Surprising as it may seem, this revelation comes at a time when an increasing number of high-ranking military officials have called Moscow a key existential threat to the US. The rhetoric reflects a months-long trend. Since the outbreak of the Ukrainian crisis Washington has been increasingly belligerent towards Russia.
Yet the Pentagon seems to be worried it could well be unable to put its money where its mouth is.
Two major areas of concern are logistics and Washington's current ability (or inability) to sustain a large troop presence in the Baltics or Eastern Europe, two officials from the US Department of Defense told the Daily Beast. NATO countries have long frivolously insisted that Russia threatens this region, which is neither in Moscow's interests nor its plans.
"Could we probably beat the Russians today [in a sustained battle]? Sure, but it would take everything we had. What we are saying is that we are not as ready as we want to be," one of the Pentagon officials clarified.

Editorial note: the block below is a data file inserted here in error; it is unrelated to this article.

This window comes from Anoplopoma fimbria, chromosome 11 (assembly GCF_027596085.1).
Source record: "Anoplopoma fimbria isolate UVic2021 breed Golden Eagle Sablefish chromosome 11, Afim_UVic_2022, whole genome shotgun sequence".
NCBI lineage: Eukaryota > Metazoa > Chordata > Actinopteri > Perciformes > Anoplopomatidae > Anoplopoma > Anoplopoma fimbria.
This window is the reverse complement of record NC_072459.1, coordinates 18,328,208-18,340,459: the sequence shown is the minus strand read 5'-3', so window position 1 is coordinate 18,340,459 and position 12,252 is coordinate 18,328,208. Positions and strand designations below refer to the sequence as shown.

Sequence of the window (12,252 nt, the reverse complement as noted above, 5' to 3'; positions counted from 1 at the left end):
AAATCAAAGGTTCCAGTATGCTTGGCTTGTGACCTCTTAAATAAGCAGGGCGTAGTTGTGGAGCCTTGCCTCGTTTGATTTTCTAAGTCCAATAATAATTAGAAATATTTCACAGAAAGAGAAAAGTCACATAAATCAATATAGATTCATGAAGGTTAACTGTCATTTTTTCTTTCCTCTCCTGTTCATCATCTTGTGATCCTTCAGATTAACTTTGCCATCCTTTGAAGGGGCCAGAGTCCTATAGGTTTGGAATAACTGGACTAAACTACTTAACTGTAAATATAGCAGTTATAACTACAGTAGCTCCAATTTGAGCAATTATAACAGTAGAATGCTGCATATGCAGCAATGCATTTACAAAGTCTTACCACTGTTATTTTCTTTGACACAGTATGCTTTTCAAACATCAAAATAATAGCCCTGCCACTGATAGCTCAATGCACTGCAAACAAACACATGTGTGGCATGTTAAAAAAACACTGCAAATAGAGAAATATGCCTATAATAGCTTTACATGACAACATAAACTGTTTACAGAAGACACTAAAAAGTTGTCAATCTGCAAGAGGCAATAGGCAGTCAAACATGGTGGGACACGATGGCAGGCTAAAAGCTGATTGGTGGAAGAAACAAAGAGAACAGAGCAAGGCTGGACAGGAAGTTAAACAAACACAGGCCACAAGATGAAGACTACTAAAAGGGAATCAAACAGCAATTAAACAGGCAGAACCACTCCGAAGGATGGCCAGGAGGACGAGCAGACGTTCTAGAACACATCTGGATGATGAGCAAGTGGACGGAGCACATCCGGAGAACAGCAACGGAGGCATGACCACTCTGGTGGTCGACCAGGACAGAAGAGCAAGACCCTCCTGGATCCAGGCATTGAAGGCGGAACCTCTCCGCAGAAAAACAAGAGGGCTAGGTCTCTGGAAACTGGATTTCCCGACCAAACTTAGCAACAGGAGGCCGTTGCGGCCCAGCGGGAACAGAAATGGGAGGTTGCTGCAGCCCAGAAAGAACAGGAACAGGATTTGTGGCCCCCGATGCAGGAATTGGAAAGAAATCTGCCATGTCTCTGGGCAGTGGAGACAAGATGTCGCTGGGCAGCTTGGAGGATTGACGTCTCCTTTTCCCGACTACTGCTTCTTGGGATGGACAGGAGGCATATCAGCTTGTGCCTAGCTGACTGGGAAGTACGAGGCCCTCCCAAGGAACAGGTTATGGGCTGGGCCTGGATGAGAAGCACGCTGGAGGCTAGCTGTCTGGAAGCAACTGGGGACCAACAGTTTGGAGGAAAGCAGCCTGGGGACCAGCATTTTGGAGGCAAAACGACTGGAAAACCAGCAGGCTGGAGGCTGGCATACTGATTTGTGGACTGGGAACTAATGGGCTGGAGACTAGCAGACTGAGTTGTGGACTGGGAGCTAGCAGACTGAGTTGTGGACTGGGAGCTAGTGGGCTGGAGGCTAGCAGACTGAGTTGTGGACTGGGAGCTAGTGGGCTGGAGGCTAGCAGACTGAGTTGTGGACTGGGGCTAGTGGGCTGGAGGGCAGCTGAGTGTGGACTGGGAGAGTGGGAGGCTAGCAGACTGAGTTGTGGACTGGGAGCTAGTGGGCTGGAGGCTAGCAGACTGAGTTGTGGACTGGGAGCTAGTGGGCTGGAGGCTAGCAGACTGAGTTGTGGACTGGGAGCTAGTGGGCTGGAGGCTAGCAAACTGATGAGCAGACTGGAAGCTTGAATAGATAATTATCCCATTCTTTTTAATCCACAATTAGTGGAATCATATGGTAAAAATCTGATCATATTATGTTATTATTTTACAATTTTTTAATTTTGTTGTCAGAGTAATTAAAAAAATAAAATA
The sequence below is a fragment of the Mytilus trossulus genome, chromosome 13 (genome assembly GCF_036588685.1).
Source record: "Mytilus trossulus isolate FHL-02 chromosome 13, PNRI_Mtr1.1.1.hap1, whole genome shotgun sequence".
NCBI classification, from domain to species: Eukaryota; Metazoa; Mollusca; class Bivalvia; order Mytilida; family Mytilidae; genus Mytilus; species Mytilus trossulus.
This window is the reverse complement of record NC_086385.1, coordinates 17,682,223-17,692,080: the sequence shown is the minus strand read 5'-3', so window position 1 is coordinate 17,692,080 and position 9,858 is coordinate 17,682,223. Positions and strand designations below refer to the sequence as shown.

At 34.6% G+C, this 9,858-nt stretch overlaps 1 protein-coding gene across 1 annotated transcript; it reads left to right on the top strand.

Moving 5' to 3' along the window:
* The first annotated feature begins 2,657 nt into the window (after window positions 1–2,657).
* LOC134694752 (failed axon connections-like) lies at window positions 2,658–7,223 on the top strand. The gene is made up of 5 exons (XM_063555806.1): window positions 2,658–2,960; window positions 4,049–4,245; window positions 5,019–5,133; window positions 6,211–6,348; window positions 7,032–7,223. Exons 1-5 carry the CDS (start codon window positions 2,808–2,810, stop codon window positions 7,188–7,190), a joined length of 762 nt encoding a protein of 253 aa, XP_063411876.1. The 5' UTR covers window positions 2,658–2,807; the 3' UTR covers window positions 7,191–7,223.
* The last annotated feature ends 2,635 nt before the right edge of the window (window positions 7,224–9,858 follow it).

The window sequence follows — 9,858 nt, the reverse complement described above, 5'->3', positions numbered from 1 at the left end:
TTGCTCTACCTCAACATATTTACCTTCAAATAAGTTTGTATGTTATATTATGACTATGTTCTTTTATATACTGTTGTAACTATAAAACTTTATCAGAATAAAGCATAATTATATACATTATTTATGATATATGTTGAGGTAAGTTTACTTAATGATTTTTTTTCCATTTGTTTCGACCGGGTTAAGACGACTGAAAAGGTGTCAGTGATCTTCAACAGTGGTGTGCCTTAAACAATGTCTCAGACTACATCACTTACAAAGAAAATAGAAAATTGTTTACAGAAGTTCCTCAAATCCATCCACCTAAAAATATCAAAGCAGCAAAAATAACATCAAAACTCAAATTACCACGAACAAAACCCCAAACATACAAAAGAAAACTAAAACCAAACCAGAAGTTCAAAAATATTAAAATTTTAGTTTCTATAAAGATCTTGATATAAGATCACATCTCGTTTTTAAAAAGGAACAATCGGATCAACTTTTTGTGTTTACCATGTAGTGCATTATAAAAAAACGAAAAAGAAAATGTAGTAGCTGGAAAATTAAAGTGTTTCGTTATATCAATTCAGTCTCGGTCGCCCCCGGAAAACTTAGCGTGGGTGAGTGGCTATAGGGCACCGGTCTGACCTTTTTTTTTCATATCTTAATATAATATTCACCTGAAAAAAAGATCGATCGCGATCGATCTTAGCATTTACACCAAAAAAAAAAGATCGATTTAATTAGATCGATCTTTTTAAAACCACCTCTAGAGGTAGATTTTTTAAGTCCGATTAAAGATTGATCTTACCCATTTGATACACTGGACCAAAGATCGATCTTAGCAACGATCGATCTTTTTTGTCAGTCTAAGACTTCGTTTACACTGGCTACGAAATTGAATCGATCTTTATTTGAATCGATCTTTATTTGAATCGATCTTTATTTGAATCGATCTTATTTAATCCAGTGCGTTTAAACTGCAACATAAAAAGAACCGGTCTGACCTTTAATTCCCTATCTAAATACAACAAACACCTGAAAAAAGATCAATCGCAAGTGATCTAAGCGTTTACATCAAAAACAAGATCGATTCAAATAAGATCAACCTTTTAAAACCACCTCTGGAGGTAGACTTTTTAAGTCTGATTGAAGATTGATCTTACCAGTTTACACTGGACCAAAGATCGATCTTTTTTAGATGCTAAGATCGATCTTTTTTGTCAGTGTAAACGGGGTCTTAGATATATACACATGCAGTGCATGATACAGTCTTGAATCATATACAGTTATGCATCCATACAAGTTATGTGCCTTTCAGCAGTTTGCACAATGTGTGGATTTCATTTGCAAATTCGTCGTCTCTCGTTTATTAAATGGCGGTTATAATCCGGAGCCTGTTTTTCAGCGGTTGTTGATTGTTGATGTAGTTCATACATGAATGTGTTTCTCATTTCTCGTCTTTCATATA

Some experts say that the US defense agency is using the non-existent Russian threat to further unrelated ends. US military officials could well be overhyping existing challenges or dreaming up new ones to tackle sequestration and secure funding at the highest level possible.
If the crisis is not resolved first, these cuts will still come into effect to in just over six weeks on October 1, 2015.
Many US officials have repeatedly insisted that the US military will not be able to protect the country if it is forced into sequestration.